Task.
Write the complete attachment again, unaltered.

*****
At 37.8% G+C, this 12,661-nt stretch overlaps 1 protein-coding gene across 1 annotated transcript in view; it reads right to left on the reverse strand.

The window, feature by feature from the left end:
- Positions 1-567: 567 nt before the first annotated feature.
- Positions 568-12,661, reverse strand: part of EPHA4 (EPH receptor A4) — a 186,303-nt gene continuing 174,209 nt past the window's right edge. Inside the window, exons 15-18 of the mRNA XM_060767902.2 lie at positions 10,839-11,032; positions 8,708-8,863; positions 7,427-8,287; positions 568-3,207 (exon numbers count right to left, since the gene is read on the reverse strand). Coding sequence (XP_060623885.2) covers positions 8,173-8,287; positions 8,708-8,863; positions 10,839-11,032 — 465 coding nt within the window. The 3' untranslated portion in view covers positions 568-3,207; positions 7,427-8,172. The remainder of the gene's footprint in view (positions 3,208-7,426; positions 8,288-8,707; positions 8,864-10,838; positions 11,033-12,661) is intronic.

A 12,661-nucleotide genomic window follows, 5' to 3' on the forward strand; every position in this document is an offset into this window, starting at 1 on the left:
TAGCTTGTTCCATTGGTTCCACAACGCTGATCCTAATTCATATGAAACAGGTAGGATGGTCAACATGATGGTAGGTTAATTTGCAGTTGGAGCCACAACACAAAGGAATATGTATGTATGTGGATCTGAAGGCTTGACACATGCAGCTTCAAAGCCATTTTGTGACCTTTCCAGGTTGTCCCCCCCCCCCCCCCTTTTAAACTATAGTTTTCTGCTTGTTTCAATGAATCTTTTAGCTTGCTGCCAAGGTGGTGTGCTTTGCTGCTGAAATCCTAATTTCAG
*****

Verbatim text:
At 37.8% G+C, this 12,661-nt stretch overlaps 1 protein-coding gene across 1 annotated transcript in view; it reads right to left on the reverse strand.

The window, feature by feature from the left end:
- Positions 1-567: 567 nt before the first annotated feature.
- Positions 568-12,661, reverse strand: part of EPHA4 (EPH receptor A4) — a 186,303-nt gene continuing 174,209 nt past the window's right edge. Inside the window, exons 15-18 of the mRNA XM_060767902.2 lie at positions 10,839-11,032; positions 8,708-8,863; positions 7,427-8,287; positions 568-3,207 (exon numbers count right to left, since the gene is read on the reverse strand). Coding sequence (XP_060623885.2) covers positions 8,173-8,287; positions 8,708-8,863; positions 10,839-11,032 — 465 coding nt within the window. The 3' untranslated portion in view covers positions 568-3,207; positions 7,427-8,172. The remainder of the gene's footprint in view (positions 3,208-7,426; positions 8,288-8,707; positions 8,864-10,838; positions 11,033-12,661) is intronic.

A 12,661-nucleotide genomic window follows, 5' to 3' on the forward strand; every position in this document is an offset into this window, starting at 1 on the left:
TAGCTTGTTCCATTGGTTCCACAACGCTGATCCTAATTCATATGAAACAGGTAGGATGGTCAACATGATGGTAGGTTAATTTGCAGTTGGAGCCACAACACAAAGGAATATGTATGTATGTGGATCTGAAGGCTTGACACATGCAGCTTCAAAGCCATTTTGTGACCTTTCCAGGTTGTCCCCCCCCCCCCCCCTTTTAAACTATAGTTTTCTGCTTGTTTCAATGAATCTTTTAGCTTGCTGCCAAGGTGGTGTGCTTTGCTGCTGAAATCCTAATTTCAG